One saying of Jesus has been particularly helpful: “Love your enemies, do good to those who hate you, bless those who curse you, pray for those who mistreat you.” His instruction to “bless those who curse you” stood out. My first instinct is to defend myself. It is our animal instinct. It is also the American way! We consider self-defense to be our constitutional right, including both free speech and the right to respond to violence with violence.

Jesus teaches an alternative way. He instructs his followers NOT to defend themselves verbally or physically. “You have heard that it was said, ‘Eye for eye and tooth for tooth.’ But I tell you not to resist an evil person. If someone slaps you on your right cheek, turn to him the other also.”

I am a slow learner, but I am slowly learning not to defend myself. When someone verbally attacks me, I now know enough not to respond in kind. Any immediate response is likely to come from the ego. It is best to give the ego time to calm down.  Let the Silence speak. Let the Spirit take control.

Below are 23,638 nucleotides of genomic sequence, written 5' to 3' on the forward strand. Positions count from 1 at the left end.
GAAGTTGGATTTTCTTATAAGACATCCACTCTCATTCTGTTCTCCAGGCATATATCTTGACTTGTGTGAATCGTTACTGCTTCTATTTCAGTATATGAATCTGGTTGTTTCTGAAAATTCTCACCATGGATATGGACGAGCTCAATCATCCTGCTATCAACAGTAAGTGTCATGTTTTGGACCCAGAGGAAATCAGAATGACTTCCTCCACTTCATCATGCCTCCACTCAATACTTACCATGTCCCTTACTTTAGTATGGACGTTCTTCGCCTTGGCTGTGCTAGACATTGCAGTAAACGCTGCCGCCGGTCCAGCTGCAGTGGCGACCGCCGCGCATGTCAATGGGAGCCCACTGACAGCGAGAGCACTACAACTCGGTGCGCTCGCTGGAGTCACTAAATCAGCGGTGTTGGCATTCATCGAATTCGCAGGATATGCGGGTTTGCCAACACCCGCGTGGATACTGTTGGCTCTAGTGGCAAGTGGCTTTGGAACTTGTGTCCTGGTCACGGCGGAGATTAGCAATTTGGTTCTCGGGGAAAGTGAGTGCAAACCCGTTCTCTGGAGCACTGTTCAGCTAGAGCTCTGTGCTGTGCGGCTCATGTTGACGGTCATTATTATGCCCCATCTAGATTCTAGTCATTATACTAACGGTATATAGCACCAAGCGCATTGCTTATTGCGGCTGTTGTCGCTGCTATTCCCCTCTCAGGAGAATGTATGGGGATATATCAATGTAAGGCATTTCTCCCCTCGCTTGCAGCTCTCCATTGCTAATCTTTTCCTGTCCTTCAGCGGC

Now when I am attacked I offer a prayer of blessing upon my attackers – silently or verbally. I rejoice in the opportunity to obey my Lord’s teaching in such circumstances. It is such a relief not to have to justify myself. The ego should not be defended, and Christ does not need me to defend him. Jesus did not defend himself when he was accused of blasphemy and treason. As his disciple indwelt by his Spirit, I am inspired to do the same.

It is a relief not accommodate the ego by fashioning a well-worded defense. Now I can remain silent – just as Jesus did when he was on trial. If I speak I can simply say “Bless you” or “God bless you” and leave it at that. There is no need to justify myself. All I have to do is love my enemies, bless those who curse me, and do good to those who wish me ill.

The miraculous thing about blessing enemies is that the blessings I give return a hundredfold. To bless those who see me as their enemy is to be blessed by God! “Blessed are you when people insult you, persecute you and falsely say all kinds of evil against you because of me.” How wonderful to be able to sincerely bless others, rather than to return anger with anger! How liberating it is to forgive – for it is in forgiving that we are forgiven, as Jesus taught.